In golf, as in life, rules can ruin all the fun. Such was the case on Sunday at the RBC Heritage, where South African pro Dylan Frittelli used an artful escape from an airborne lie to set up a would-be par save — until the rulebook intervened.
As you’ll see in the video below — and words hardly do the shot justice — Frittelli takes an overhand chop at his ball as it gently sways from a mossy tree branch. He gave a little wave as the gallery roared its approval, then proceeded to knock his approach to 10 feet and drain the putt.
From in the tree moss to the fairway then pars the hole on 6 ⛳️
— Ross Lordo (@RossLordo) April 17, 2022
Soon after, a rules official caught up with Frittelli and informed him that he’d been assessed a two-stroke penalty for violating Rule 10.1c: making a stroke while standing across or on line of play. In essence, because Frittelli stood directly behind the ball, rather than moving to the side of it, his pass was deemed improper.
Frittelli, who recently embarked on a side hustle as a TV analyst, had a witty reaction on Twitter to what he says would have been “the greatest par of my life.”
Dylan Frittelli was assessed a two-stroke penalty on No. 6 under Rule 10.1c (making stroke while standing across or on line of play).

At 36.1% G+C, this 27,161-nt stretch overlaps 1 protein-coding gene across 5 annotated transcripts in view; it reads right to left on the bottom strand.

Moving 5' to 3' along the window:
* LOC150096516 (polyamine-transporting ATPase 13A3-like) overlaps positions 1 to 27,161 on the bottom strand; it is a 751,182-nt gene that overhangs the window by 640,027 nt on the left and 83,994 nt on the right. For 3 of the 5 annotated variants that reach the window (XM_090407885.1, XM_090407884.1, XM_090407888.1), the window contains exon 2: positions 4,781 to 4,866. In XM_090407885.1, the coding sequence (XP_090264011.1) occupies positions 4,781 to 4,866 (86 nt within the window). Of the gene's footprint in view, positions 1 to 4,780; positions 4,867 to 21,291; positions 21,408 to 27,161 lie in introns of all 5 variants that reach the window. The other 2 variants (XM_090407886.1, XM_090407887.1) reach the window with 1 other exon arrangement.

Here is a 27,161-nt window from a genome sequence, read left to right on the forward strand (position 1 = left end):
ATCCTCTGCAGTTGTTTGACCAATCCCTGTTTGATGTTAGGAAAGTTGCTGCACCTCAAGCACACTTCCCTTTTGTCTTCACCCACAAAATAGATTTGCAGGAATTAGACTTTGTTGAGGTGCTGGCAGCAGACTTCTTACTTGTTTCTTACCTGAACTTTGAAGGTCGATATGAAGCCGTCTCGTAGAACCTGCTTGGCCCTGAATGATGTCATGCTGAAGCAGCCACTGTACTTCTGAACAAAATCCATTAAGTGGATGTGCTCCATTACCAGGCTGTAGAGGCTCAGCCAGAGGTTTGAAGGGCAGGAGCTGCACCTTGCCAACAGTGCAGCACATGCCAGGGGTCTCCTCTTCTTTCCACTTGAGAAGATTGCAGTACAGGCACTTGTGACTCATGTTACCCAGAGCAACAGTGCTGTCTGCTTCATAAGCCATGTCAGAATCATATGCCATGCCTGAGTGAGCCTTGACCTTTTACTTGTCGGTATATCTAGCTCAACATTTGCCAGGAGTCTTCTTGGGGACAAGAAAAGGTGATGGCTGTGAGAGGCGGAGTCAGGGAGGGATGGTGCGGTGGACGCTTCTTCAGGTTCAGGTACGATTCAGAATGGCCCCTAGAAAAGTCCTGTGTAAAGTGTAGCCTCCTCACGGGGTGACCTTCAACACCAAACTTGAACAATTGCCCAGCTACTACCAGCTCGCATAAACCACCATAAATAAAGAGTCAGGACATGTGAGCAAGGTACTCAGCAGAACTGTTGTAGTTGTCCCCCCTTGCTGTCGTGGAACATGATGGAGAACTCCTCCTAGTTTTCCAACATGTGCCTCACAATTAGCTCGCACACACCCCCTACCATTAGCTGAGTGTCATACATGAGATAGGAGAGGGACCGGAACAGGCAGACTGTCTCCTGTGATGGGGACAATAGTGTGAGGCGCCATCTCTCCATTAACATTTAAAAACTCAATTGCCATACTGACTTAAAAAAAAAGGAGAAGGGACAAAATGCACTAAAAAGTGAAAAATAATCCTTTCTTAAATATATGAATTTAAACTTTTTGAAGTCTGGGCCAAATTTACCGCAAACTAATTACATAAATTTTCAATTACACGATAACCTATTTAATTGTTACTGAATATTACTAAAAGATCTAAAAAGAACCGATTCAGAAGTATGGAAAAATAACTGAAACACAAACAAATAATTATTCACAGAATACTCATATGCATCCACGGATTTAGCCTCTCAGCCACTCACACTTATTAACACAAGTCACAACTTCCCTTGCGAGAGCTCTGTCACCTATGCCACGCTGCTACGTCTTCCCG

— PGA TOUR Communications (@PGATOURComms) April 17, 2022
“The rules of golf remain undefeated,” Frittelli wrote in a post that featured an alternate angle of the shot. “SportsCenter Top 10 maybe?”
I thought this would be the greatest Par of my life 😲 I was assessed a 2-stroke penalty for “standing astride” my intended line of play during this shot. The rules of golf remain undefeated ✌🏼 🙄@SportsCenter top 10 play maybe? pic.twitter.com/KvnIIsXuQ9
— Dylan Frittelli (@Dylan_Frittelli) April 17, 2022
Frittelli, 31, won his lone Tour event at the 2019 John Deere Classic to go with four additional professional victories. A former college teammate of Jordan Spieth at the University of Texas, he helped the Longhorns capture the 2012 NCAA championship before turning pro that summer.
In March Frittelli debuted as on-course analyst during coverage of the WGC Match Play, which proved to be an appropriate use of his goofy sense of humor.
Frittelli’s gaffe led to a final-round 76 and a tie for 66th place, netting him $16,960.